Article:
A small, harmless flap of skin, usually attached by a stalk to the neck, trunk, groin, or armpit
- More common with increasing age
- Being overweight is a risk factor
- Gender and genetics are not significant factors
Tags are soft, tiny flaps of skin, sometimes darker than the surrounding area, that are attached to the body by a stalk. These skin growths usually occur spontaneously. Skin tags are found on any part of the body, typically on the neck and trunk, but they may also occur in the groin or armpit. While skin tags are harmless and usually cause no trouble, they may bleed or become sore if they are rubbed by clothing. Elderly and overweight people are especially prone to skin tags.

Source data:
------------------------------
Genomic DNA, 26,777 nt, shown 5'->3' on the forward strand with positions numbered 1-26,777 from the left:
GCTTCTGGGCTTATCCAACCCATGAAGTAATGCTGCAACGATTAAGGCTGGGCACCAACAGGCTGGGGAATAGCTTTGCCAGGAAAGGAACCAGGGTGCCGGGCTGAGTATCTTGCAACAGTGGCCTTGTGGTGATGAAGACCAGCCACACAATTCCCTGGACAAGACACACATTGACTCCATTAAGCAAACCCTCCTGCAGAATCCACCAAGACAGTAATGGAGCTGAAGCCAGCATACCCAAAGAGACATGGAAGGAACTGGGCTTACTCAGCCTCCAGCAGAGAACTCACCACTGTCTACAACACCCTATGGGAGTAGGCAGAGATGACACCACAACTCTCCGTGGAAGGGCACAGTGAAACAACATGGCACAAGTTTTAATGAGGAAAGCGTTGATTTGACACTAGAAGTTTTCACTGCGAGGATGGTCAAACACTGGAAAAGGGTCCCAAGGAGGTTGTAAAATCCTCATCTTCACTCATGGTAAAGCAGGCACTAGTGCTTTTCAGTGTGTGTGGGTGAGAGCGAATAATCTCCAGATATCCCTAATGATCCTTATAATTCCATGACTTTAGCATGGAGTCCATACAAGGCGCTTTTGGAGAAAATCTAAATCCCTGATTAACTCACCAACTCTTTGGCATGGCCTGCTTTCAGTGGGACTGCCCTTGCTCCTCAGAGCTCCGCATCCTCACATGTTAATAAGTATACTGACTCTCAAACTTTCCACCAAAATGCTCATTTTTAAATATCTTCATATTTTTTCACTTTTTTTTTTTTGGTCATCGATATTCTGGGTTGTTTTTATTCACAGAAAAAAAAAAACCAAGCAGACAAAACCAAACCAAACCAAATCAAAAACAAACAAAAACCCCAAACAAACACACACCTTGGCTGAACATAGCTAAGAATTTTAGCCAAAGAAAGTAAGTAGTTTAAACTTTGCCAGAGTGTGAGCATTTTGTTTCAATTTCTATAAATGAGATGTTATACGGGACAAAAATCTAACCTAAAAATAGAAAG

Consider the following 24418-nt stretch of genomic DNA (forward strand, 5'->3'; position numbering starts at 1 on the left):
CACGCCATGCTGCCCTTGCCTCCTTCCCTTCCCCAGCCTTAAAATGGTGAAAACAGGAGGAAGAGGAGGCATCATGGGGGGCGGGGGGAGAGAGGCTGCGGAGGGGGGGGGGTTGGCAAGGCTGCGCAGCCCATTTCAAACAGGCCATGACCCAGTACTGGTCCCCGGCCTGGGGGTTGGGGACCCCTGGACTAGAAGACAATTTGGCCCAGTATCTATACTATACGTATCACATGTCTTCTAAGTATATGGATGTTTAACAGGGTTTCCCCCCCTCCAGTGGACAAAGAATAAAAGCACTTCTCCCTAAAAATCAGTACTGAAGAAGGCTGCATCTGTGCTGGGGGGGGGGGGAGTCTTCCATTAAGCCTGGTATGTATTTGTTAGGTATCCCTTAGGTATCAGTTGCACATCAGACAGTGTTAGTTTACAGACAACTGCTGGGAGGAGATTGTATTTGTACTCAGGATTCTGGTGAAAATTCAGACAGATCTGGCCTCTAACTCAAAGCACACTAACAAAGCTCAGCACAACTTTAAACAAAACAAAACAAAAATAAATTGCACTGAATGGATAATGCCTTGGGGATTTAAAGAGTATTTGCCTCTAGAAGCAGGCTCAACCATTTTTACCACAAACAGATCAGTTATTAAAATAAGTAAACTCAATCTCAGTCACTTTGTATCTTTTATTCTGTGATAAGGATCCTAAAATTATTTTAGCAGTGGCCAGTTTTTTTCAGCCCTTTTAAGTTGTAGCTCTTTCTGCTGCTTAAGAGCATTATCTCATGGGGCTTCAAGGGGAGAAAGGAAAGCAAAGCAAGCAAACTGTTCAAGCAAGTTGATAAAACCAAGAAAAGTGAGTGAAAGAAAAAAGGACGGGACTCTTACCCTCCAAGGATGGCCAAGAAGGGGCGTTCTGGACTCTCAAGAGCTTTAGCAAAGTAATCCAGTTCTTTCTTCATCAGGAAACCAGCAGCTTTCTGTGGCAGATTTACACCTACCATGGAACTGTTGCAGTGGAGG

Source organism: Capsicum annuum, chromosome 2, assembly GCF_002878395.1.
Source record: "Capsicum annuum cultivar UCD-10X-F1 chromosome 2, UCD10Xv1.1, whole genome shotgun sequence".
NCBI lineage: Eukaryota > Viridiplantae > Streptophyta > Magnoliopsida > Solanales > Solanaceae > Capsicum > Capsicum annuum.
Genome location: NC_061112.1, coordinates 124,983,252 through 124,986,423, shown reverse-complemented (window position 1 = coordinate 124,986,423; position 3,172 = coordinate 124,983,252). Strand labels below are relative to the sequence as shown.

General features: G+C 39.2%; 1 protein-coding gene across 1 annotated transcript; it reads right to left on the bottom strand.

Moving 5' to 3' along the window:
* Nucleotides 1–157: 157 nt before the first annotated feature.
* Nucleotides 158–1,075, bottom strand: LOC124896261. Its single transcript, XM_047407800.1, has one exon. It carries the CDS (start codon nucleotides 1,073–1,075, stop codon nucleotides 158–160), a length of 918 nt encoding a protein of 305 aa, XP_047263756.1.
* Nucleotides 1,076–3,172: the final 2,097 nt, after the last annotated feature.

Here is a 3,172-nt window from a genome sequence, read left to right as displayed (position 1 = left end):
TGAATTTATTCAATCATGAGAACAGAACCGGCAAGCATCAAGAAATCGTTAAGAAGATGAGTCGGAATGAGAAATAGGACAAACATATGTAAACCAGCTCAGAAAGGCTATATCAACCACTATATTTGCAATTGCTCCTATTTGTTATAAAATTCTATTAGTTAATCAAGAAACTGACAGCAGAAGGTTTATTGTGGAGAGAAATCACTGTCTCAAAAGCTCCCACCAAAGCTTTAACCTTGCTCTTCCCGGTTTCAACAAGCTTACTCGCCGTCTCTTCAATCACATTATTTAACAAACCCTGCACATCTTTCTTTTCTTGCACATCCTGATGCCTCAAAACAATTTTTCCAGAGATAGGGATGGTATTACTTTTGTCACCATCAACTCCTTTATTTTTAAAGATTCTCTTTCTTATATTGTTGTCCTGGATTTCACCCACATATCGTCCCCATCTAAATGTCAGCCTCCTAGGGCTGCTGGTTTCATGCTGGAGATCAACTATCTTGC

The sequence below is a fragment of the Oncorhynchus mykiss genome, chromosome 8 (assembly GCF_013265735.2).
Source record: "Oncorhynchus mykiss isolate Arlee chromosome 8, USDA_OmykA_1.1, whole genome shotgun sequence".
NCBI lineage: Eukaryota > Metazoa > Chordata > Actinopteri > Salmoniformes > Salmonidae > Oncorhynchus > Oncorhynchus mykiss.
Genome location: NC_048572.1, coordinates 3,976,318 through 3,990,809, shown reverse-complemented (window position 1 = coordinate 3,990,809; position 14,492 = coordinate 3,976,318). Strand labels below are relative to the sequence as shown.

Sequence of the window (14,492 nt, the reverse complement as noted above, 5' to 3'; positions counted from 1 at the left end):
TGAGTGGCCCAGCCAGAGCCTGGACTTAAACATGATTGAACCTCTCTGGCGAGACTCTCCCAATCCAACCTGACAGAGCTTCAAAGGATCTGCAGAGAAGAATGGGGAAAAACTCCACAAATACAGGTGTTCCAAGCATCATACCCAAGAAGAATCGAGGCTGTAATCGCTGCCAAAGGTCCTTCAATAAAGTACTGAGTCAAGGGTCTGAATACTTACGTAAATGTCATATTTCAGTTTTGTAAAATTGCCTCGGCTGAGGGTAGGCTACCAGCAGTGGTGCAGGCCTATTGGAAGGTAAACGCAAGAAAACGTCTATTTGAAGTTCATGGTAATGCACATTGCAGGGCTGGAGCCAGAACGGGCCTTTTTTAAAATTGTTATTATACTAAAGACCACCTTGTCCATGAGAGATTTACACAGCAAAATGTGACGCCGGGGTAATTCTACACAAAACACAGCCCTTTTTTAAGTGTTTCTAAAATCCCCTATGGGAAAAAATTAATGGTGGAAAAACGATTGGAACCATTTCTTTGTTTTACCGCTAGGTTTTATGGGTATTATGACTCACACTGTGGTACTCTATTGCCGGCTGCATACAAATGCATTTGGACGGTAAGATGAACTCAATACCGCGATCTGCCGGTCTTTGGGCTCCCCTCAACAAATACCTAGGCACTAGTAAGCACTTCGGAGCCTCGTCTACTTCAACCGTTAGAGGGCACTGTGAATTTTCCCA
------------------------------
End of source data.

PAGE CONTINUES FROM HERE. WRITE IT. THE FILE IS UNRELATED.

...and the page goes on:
Consult your doctor if you are unsure whether a growth is a skin tag or if a tag is irritated by your clothes. You may have the tag removed under a local anaesthetic by burning, scraping, or snipping with surgical scissors.
From the 2010 revision of the Complete Home Medical Guide © Dorling Kindersley Limited.
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